Parents go through a lot of trial and error while introducing and exposing toddlers to a variety of foods. For me and my partner, that’s meant constantly searching for recipes that are both tasty and nutritious, shopping the ingredients, and making the food – only to have my 15-month-old son eat only a few spoons full. The rest? Well, it ends up everywhere but his mouth.
Hugo only entered toddlerhood a few months ago, and our first major toddler challenge presented itself right away. Anyone else who’s been there knows the two words I’m about to say: Fussy. Eating.
The only meal time at home is dinner, and Hugo always eats the same thing every day: A mix of chicken, potato, sweet potato and cheese. Any new foods introduced to him are a struggle – he gives up after two spoons, even if it’s a bowl of tasty shredded veggie nuggets.
My dilemma is not uncommon. Like adults, toddlers' appetites can vary from day to day. If they refuse to try new foods more than half the time, they are considered fussy eaters, according to Better Health Victoria.
For us, the fussy eating stage has come about through a perfect storm of a mild cold with the change of season, tummy troubles from getting used to all the new foods at daycare, and of course, teething. There's no less than six teeth trying to come through at once. All of these factors have added another layer to toddler meal time, and it’s become a bit of a challenge.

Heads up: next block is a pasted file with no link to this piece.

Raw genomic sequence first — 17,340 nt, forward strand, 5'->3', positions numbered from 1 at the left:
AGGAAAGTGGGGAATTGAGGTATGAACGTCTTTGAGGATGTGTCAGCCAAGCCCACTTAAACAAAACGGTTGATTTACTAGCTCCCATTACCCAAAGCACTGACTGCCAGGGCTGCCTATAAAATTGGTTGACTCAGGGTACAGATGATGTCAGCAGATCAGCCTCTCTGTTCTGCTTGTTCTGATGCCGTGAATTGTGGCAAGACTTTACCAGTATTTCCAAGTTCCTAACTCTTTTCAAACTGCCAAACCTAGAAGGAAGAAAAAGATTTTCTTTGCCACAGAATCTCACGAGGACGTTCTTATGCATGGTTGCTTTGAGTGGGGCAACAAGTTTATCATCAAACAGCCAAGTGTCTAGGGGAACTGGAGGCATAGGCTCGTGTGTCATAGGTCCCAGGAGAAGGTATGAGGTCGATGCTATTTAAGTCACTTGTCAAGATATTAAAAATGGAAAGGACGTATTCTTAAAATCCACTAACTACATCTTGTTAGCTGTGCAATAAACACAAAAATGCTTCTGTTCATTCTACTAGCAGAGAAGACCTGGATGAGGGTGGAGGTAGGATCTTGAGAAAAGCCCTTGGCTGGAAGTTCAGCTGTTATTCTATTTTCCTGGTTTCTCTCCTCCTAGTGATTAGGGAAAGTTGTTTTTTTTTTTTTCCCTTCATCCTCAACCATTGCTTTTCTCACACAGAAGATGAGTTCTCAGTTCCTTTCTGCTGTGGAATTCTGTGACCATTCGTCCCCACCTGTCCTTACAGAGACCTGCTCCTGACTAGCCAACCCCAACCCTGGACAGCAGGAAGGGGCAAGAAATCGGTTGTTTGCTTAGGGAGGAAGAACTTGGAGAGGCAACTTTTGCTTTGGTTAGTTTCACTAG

I've tried it all without much luck – encouragement, distraction, letting him out of the highchair. But I don't want him to form bad habits or improper associations during meal times – letting toddlers eat while running around can increase the risk of choking. So, it's back to sitting down again. I read that it's important for your child to see you sitting down to eat your food, as a role model to them.
That's great on a normal day, but I feel like toddlers never follow by example during fussy eating phases.